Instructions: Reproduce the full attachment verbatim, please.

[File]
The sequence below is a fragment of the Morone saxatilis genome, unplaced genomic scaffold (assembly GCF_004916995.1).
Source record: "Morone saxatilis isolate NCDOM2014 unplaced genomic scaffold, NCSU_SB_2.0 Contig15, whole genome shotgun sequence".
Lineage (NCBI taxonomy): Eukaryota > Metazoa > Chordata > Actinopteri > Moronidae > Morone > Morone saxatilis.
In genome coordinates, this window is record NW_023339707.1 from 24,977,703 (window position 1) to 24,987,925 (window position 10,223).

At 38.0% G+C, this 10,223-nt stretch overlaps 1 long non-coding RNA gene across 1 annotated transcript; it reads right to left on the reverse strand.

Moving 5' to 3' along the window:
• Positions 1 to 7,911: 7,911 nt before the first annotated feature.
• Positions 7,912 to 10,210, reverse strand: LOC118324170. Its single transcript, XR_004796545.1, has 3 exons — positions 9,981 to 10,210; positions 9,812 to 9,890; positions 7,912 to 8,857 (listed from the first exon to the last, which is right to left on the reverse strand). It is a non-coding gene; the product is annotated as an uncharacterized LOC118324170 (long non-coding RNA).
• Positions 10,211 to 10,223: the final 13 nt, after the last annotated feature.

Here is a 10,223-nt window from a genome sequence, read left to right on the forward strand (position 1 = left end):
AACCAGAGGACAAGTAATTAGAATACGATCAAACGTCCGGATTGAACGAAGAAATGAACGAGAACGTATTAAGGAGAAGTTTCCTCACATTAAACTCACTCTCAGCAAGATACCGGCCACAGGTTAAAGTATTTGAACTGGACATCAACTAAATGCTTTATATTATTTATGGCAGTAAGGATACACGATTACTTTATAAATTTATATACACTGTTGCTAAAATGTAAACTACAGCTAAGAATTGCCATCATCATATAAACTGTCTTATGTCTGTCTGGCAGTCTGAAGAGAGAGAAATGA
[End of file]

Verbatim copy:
The sequence below is a fragment of the Morone saxatilis genome, unplaced genomic scaffold (assembly GCF_004916995.1).
Source record: "Morone saxatilis isolate NCDOM2014 unplaced genomic scaffold, NCSU_SB_2.0 Contig15, whole genome shotgun sequence".
Lineage (NCBI taxonomy): Eukaryota > Metazoa > Chordata > Actinopteri > Moronidae > Morone > Morone saxatilis.
In genome coordinates, this window is record NW_023339707.1 from 24,977,703 (window position 1) to 24,987,925 (window position 10,223).

At 38.0% G+C, this 10,223-nt stretch overlaps 1 long non-coding RNA gene across 1 annotated transcript; it reads right to left on the reverse strand.

Moving 5' to 3' along the window:
• Positions 1 to 7,911: 7,911 nt before the first annotated feature.
• Positions 7,912 to 10,210, reverse strand: LOC118324170. Its single transcript, XR_004796545.1, has 3 exons — positions 9,981 to 10,210; positions 9,812 to 9,890; positions 7,912 to 8,857 (listed from the first exon to the last, which is right to left on the reverse strand). It is a non-coding gene; the product is annotated as an uncharacterized LOC118324170 (long non-coding RNA).
• Positions 10,211 to 10,223: the final 13 nt, after the last annotated feature.

Here is a 10,223-nt window from a genome sequence, read left to right on the forward strand (position 1 = left end):
AACCAGAGGACAAGTAATTAGAATACGATCAAACGTCCGGATTGAACGAAGAAATGAACGAGAACGTATTAAGGAGAAGTTTCCTCACATTAAACTCACTCTCAGCAAGATACCGGCCACAGGTTAAAGTATTTGAACTGGACATCAACTAAATGCTTTATATTATTTATGGCAGTAAGGATACACGATTACTTTATAAATTTATATACACTGTTGCTAAAATGTAAACTACAGCTAAGAATTGCCATCATCATATAAACTGTCTTATGTCTGTCTGGCAGTCTGAAGAGAGAGAAATGA